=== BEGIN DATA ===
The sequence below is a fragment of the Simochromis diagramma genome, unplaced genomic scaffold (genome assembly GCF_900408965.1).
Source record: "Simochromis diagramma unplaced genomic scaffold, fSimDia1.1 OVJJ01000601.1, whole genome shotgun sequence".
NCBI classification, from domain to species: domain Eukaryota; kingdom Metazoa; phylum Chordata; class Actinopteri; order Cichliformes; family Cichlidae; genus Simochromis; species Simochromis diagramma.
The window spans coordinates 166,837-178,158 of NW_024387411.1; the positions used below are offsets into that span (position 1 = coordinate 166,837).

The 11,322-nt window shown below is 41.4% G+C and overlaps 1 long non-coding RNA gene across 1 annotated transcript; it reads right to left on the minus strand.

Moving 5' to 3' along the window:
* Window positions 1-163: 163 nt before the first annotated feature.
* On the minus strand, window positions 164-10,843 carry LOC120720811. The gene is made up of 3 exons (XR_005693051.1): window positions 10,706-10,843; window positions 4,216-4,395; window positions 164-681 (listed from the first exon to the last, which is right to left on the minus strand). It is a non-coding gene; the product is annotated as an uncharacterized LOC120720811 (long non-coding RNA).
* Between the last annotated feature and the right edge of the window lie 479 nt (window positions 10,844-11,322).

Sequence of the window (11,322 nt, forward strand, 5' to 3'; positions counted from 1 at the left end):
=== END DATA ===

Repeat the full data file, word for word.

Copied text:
The sequence below is a fragment of the Simochromis diagramma genome, unplaced genomic scaffold (genome assembly GCF_900408965.1).
Source record: "Simochromis diagramma unplaced genomic scaffold, fSimDia1.1 OVJJ01000601.1, whole genome shotgun sequence".
NCBI classification, from domain to species: domain Eukaryota; kingdom Metazoa; phylum Chordata; class Actinopteri; order Cichliformes; family Cichlidae; genus Simochromis; species Simochromis diagramma.
The window spans coordinates 166,837-178,158 of NW_024387411.1; the positions used below are offsets into that span (position 1 = coordinate 166,837).

The 11,322-nt window shown below is 41.4% G+C and overlaps 1 long non-coding RNA gene across 1 annotated transcript; it reads right to left on the minus strand.

Moving 5' to 3' along the window:
* Window positions 1-163: 163 nt before the first annotated feature.
* On the minus strand, window positions 164-10,843 carry LOC120720811. The gene is made up of 3 exons (XR_005693051.1): window positions 10,706-10,843; window positions 4,216-4,395; window positions 164-681 (listed from the first exon to the last, which is right to left on the minus strand). It is a non-coding gene; the product is annotated as an uncharacterized LOC120720811 (long non-coding RNA).
* Between the last annotated feature and the right edge of the window lie 479 nt (window positions 10,844-11,322).

Sequence of the window (11,322 nt, forward strand, 5' to 3'; positions counted from 1 at the left end):